October 2018 Newsletter
Welcome to the Seed Library Newsletter!
Join us for a Seed Cleaning Workshop
So you've saved your own seeds, now what? At this workshop attendees will get an overview of cleaning dried seeds with screens, fans, and even a special homemade open source seed cleaner. Threshing, winnowing, screening, labeling, storing your seeds will all be covered at this workshop. Whether your small or large gardener this workshop will give you the techniques you need to get your seed clean for next year.
Attendees will be able to bring their own plant material, or the material they wish to donate to the Ottawa Seed Library. During the workshop attendees will also learn about the Ottawa Seed Library, and how they can contribute and participate in 2019 season.
Where: Just Food Farm - 2391 Pépin Court.
When: Sunday November 18th 1:00 - 3:00 pm
Cost: $5.00 or pay-what-you-can
Participants can get to farm by car or bus # 94. Parking is also available behind the big red barn.
Tips for Over Winter Seed Storage
If you can't make the seed cleaning workshop, here are some tips for storage over winter.
Before you store your seeds be sure they are fully dry. If you need a refresher on cleaning your seeds refer back to Septembers newsletter or the current sidebar menu. Cold and dry conditions make your seeds dormant, so they last longer, and dryness is more important that cold. Though you should store your seeds cold, you won't harm them if you keep them warm for a few days while they dry. Avoid heat above 40C, since this can damage fresh seeds. Direct sunlight does not harm most seeds but drying inside keeps the elements out. A rough rule of thumb is that seeds stored in a fridge will live twice as long as the same seeds at room temperature. Keep them in an airtight glass jar because fridges have lots of condensed moisture in them. Plastic containers are not humidity proof.
Fall Planting and Clean Up
Garlic Bulbils are Available!
While supplies last, Just Food has purple Korean Rocambole available for anyone who would like to plant garlic this fall, 5 -10 per person. Bulbils - not the large bulbs that you're probably used to, but the tiny nuggets that grow in the scapes at the tops of the plants.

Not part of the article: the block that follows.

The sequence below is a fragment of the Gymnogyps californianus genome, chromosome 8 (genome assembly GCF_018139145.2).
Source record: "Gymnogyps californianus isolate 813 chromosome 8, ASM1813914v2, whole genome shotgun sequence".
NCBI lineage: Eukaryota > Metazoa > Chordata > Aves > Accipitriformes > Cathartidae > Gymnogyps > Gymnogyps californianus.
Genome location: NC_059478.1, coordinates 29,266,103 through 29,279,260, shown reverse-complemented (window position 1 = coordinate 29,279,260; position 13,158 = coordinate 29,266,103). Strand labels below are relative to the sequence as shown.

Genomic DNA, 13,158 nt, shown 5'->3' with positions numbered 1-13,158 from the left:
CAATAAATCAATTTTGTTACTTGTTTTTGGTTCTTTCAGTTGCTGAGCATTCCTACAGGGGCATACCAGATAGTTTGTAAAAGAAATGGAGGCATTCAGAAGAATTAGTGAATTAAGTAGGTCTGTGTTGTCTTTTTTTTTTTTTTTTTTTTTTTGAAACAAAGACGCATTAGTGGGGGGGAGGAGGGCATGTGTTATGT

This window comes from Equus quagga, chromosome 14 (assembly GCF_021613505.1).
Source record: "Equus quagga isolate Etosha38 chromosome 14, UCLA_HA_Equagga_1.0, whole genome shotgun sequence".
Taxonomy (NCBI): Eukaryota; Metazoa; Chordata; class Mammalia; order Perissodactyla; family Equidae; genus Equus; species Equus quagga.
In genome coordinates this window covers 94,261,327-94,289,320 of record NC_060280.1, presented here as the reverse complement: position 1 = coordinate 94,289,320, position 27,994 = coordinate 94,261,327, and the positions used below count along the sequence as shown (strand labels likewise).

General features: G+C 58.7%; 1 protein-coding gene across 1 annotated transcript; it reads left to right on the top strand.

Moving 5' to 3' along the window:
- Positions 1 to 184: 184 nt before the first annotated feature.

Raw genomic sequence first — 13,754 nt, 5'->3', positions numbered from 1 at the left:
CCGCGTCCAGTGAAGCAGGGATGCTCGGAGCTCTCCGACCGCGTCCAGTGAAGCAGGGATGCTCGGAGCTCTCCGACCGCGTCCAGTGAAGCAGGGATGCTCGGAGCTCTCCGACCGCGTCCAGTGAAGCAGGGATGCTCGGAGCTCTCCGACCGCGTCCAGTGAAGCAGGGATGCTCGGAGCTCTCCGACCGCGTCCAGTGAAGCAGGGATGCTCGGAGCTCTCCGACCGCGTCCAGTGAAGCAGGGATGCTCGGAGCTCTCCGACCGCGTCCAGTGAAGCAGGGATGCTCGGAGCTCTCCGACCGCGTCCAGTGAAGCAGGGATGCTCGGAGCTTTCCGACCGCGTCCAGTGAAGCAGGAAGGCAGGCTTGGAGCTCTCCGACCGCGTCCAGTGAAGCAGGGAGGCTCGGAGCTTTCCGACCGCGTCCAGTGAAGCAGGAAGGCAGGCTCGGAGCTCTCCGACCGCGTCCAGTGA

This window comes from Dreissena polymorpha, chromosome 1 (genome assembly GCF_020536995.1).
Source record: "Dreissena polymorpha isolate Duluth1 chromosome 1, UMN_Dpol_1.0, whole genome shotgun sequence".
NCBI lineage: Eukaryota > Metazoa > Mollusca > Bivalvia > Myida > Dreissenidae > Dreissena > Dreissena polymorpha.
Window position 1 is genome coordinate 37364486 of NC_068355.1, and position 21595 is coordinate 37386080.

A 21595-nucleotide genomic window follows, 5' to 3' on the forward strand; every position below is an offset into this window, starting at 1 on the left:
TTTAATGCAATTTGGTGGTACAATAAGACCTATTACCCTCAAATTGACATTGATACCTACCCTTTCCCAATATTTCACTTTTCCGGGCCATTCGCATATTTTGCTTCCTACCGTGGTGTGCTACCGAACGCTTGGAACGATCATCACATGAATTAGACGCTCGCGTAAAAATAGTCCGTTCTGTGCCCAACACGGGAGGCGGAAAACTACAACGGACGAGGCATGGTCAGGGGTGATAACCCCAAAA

If you plant bulbils, be prepared to wait for two full years before harvesting fully-grown garlic, but the results should be better than clove-planted garlic, and growing from bulbils is a very economical way to scale up a diverse collection of varieties. Read more about this from our friends at Seeds of Diversity: How to Grow Garlic From Bulbils. Please email Just Food if you would like some purple Korean Rocambole bulbils.
You can plant these in pots and put them out anytime. Pots are easier to grow them in for the first year. Feel free to pick them up at the seed cleaning workshop.
Easily Improve Your Vegetable Garden Soil
How Legumes 'Fix' Nitrogen in Your Soil
After harvesting the last of the bean pods from your garden turn the bean plants back into your garden spoil to fix in nitrogen for next years growing season. Beans are part of the legume family and are great soil builders for your garden.
Legumes (peas, vetches, clovers, beans and others) grow in a symbiotic relationship with soil-dwelling bacteria. The bacteria take gaseous nitrogen from the air in the soil and feed this nitrogen to the legumes; in exchange the plant provides carbohydrates to the bacteria. This is why legume cover crops are said to "fix" or provide a certain amount of nitrogen when they are turned under for the next crop or used for compost.
If you have any questions about seeds or anything related. Please don't hesitate to contact us at firstname.lastname@example.org
Thank you for being a member in the Ottawa Seed Library!
The Ottawa Seed Library Team!